Edited by Peter Dauvergne
Chapter 17: Governing Climate Change: The Challenge of Mitigating and Adapting in a Warming World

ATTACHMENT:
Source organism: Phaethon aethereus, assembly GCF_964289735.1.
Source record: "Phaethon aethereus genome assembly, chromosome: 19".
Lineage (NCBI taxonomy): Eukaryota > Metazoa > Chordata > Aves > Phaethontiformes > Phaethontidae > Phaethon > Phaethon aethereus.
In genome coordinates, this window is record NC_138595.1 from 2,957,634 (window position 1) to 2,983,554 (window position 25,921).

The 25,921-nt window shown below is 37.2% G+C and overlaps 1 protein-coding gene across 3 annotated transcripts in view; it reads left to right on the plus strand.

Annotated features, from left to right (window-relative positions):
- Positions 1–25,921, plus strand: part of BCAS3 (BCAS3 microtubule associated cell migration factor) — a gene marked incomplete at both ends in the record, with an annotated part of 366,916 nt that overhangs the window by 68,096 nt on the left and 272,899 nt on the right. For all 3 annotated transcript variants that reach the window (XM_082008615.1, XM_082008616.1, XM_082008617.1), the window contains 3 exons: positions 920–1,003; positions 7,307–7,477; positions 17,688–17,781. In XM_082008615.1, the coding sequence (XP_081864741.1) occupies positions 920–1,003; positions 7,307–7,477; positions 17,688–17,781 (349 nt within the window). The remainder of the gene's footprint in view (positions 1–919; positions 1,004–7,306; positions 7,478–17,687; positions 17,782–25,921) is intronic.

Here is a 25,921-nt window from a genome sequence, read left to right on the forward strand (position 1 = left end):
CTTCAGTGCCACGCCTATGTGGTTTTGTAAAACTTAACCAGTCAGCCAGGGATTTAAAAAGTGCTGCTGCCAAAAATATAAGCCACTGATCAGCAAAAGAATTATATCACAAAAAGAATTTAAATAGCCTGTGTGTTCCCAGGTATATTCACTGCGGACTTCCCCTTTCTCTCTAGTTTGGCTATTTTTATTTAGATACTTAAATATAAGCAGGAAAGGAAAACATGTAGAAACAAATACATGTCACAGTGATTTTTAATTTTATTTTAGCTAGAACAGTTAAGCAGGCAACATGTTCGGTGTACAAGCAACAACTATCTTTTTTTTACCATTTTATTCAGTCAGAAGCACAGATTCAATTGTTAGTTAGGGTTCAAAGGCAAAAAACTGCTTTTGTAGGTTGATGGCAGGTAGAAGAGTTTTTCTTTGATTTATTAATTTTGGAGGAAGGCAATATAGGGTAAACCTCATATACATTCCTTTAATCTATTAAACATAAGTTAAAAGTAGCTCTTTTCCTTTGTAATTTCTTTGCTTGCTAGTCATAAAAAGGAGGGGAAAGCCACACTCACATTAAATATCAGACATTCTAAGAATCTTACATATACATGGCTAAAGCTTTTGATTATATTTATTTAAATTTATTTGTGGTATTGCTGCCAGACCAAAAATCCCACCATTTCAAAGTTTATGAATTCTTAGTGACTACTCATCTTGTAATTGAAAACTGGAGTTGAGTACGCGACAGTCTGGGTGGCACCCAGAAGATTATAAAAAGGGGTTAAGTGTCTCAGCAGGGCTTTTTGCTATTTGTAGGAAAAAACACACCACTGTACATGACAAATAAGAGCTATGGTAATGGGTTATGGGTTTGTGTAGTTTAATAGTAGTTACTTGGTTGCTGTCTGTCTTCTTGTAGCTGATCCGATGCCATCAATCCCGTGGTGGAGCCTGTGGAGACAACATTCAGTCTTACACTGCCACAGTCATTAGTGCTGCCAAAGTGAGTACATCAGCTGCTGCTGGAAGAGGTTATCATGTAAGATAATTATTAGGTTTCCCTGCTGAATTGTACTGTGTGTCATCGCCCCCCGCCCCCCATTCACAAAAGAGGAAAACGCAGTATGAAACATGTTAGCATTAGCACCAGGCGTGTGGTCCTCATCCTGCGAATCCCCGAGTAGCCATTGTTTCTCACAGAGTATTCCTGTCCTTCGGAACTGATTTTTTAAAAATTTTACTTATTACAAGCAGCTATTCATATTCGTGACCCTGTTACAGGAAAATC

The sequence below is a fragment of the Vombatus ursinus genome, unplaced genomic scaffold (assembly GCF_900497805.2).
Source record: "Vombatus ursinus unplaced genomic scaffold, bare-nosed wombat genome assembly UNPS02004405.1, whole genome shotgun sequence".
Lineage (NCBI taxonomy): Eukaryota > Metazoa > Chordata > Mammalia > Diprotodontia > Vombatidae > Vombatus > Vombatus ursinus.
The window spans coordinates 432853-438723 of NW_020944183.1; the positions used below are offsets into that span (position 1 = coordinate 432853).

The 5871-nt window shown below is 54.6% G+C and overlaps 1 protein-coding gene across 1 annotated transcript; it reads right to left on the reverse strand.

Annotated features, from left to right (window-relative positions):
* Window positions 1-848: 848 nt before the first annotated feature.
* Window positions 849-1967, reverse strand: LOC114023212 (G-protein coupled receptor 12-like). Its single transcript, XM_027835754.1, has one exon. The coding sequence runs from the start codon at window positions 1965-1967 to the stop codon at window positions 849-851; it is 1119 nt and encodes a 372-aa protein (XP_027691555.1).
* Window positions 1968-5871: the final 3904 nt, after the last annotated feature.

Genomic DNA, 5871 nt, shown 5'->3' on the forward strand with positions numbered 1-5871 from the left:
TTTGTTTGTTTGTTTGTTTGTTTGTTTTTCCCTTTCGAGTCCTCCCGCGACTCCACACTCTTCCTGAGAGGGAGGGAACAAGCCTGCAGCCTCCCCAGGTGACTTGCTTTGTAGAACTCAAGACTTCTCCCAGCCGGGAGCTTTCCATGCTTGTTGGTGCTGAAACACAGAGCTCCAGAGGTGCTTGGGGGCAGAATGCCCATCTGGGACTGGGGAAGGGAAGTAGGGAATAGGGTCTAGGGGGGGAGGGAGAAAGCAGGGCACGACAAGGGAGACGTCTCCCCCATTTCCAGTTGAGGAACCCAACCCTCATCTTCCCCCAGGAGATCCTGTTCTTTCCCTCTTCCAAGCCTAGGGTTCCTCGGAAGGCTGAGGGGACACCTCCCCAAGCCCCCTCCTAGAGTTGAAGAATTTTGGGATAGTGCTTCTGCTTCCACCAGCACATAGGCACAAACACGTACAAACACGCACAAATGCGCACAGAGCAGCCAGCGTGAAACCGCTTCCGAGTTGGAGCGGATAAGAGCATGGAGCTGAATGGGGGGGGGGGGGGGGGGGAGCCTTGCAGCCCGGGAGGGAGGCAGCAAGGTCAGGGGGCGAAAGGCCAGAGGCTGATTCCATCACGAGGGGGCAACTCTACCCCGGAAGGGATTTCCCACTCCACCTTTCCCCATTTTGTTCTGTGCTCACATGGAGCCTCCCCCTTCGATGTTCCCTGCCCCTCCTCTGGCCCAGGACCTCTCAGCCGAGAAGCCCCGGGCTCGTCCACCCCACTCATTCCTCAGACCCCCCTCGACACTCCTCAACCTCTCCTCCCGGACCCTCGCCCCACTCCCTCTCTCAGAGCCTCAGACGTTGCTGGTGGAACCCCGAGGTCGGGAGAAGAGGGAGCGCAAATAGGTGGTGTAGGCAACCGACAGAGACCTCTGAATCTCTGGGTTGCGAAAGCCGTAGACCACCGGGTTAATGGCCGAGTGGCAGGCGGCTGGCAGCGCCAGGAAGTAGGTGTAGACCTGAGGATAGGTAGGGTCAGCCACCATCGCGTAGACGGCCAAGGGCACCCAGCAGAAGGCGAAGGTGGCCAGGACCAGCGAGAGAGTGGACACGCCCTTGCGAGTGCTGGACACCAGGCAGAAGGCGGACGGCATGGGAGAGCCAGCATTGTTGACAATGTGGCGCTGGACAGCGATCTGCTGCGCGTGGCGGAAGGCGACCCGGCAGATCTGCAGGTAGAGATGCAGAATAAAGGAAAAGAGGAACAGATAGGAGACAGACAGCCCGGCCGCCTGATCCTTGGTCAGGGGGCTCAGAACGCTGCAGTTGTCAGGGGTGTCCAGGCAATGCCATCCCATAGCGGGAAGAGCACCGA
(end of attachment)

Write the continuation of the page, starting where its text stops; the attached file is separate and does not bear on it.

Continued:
Tim Rayner and Andrew Jordan1 In international climate politics, the world has moved from an era in which the dominant policy problem was how to reduce emissions (“mitigation”), to one where this concern has been joined by another of increasing urgency: how to adapt in the face of the growing impacts of climate change (“adaptation”). The shift in emphasis has accelerated since the failure, in late 2009, of the Copenhagen conference to produce a stronger international mitigation regime, and growing evidence that the chances of staying within 2˚C of warming (the widely assumed threshold of dangerous change) are rapidly diminishing. It has led to calls for new policy portfolios that do not simply mitigate to achieve 2˚C, but also facilitate adaptation to potentially greater levels of warming – such as 3 and even 4˚C.2 The development of policy on any problem requires choices to be made; choices which in turn constantly provoke governance dilemmas, which systems of governance have been established to handle.3 These choices and dilemmas are especially problematic in relation to a “wicked” problem such as climate change, where few self-evident or easily implemented “best” options exist. Among the key choices are, first and foremost, the question of how climate change should be framed and corresponding objectives set, in order for effective action to be galvanized. Second, at what level (or scale) of governance should policies for mitigation and adaptation be developed? Depending on the nature of “the problem,” a centrally set or more locally based...
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